For example, a wholesale nursery grower offers basically the same selection you would find at any other nursery, with the exception of one group of plants; Japanese maples. His Japanese maple production began as a hobby until one of his regular customers brought to his attention that the cultivars he had where next to impossible to find locally, that they were available through mail order only. This grower had the means to produce many more Japanese maples, and began to specialize in this particular species. Offering such a product that was currently unavailable locally increased the sales of his other stock simply by getting customers in the door. People began inquiring about his Japanese maples and saw that this was only a small part of his business, and that he grew other quality plants as well. By developing a niche, sales throughout the nursery increased.
Four P’s of Marketing
Marketing of any business can be broken down by using the 4 P’s, Product, Price, Promotion and Placement. Product we have already covered in the above sections, such as what is the product and what sets it aside from others.
You have the product, and know it’s time to sell it. What should the price be? First and foremost, the price should be set high enough to generate a profit for the business. One must also make the price attractive to the consumer, getting them excited that a ‘sale’ or ‘special’ is taking place. In determining the price, several questions must be asked.
*What are customers willing to pay?
*Are all costs covered; where do you break even?
*What does the competition charge?
*How much profit do you want to generate?
In determining your price it is important to use the cost of production as the base. To determine this, divide the production cost into variable and fixed costs. Variable costs are out-of-pocket, such as labor, materials, and advertising. Fixed costs are those that you will incur whether you sell anything or not, such as equipment, utilities, and taxes. Listed below are formulas that are used throughout business in determining your production cost. If after using these models you find that the selling price is more than that of your competitors, you may want to find ways to lessen costs of production or accept less profit without affecting your overall quality of the product.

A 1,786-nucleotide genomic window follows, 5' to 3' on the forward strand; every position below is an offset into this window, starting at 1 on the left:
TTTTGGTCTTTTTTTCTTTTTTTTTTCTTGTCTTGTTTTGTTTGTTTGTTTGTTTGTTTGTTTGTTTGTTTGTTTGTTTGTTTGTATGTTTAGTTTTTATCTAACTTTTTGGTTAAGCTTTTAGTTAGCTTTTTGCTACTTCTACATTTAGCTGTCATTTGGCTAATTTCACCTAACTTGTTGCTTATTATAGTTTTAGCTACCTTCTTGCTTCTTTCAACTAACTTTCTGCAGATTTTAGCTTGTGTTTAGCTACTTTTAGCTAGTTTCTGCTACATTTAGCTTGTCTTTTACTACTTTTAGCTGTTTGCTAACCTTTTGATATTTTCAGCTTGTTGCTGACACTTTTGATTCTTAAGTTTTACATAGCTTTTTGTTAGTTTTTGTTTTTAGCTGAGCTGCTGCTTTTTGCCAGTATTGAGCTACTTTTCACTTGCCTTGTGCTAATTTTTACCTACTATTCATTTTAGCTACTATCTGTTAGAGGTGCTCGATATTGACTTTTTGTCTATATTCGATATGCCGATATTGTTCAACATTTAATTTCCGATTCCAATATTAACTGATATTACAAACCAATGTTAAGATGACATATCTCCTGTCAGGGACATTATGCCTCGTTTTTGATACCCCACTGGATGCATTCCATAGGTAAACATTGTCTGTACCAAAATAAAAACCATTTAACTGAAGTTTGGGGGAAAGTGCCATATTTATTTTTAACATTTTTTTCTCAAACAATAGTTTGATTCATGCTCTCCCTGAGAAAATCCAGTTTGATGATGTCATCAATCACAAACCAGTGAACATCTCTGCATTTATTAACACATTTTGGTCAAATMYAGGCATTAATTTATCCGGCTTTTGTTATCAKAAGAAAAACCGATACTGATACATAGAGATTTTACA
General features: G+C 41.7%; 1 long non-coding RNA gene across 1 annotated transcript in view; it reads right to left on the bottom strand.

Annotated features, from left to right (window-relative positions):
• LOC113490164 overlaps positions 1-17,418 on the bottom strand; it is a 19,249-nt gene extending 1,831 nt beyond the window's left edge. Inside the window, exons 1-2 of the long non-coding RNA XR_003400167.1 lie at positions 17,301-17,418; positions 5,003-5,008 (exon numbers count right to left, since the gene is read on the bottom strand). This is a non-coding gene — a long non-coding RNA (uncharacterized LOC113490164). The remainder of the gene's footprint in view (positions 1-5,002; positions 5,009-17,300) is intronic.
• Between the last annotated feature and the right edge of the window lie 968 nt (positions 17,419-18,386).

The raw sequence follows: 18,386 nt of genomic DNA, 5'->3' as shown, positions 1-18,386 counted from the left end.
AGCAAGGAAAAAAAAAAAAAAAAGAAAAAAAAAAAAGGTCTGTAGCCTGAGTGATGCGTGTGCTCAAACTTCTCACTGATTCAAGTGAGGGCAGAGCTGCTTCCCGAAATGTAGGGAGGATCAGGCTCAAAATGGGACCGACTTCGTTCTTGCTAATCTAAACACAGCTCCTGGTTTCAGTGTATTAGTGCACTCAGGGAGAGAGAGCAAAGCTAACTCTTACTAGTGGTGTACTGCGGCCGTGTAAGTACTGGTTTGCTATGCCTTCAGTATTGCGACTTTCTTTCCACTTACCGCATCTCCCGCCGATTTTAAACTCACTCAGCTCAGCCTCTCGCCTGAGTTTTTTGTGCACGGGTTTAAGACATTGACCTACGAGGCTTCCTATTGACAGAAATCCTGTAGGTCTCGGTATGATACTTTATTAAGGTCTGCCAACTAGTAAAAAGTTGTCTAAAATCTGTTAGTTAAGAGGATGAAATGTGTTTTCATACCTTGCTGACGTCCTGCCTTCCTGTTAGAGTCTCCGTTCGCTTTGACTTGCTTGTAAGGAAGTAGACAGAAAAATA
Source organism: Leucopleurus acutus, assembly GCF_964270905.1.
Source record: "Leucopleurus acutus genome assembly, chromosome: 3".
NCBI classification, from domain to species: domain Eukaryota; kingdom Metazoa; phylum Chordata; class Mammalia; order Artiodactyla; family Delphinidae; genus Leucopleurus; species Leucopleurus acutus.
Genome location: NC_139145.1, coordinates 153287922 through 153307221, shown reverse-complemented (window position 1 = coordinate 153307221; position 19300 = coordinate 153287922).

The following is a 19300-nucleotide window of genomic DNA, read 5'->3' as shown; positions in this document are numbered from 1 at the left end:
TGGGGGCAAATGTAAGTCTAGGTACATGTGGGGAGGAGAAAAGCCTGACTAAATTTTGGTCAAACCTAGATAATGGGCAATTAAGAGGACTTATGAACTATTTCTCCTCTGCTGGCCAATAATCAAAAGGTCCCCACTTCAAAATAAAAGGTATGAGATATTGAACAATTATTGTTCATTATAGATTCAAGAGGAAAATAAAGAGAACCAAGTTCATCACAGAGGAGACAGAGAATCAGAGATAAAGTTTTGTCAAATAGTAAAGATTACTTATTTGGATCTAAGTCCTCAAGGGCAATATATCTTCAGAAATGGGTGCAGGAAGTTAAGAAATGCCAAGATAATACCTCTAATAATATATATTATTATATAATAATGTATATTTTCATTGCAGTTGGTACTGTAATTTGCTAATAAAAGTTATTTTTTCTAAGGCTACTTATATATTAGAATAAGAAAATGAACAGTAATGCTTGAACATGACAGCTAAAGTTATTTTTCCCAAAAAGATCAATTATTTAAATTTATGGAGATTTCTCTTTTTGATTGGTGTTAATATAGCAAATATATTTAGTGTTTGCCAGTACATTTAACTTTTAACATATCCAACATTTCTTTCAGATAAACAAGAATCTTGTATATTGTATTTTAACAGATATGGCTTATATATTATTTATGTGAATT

Assume that a nursery has determined there is a market for 2 gallon Red Japanese maple seedlings. The costs of materials are $3.00 ($2.50/plant + .50/pot & media) per plant. It takes ½ hour of labor to maintain each plant until ready for sale, with a labor rate of $6.00/hour. Overhead is fixed at $2.00 per plant.
Materials + overhead + labor (production time x hourly wage) divided by number of units = selling price per unit
Example: $3.00 + $2.00 + $3.00/ l plant = $8.00 per plant
Materials + overhead + labor + profit divided by 1 unit = selling price per unit
Example: $3.00 + $2.00 + $3.00 + $2.50 /1 plant = $10.50 per plant
In this example an absolute decision is made about how much profit you want from each unit sold. Profit, labor, and overhead do not change.
From the examples above one can see how different factors affect pricing. These are only models to find production costs; they do not take into account factors such as market price trends that affect pricing. You must be aware of constant changes in the market such as over saturation and availability that will affect the bottom line.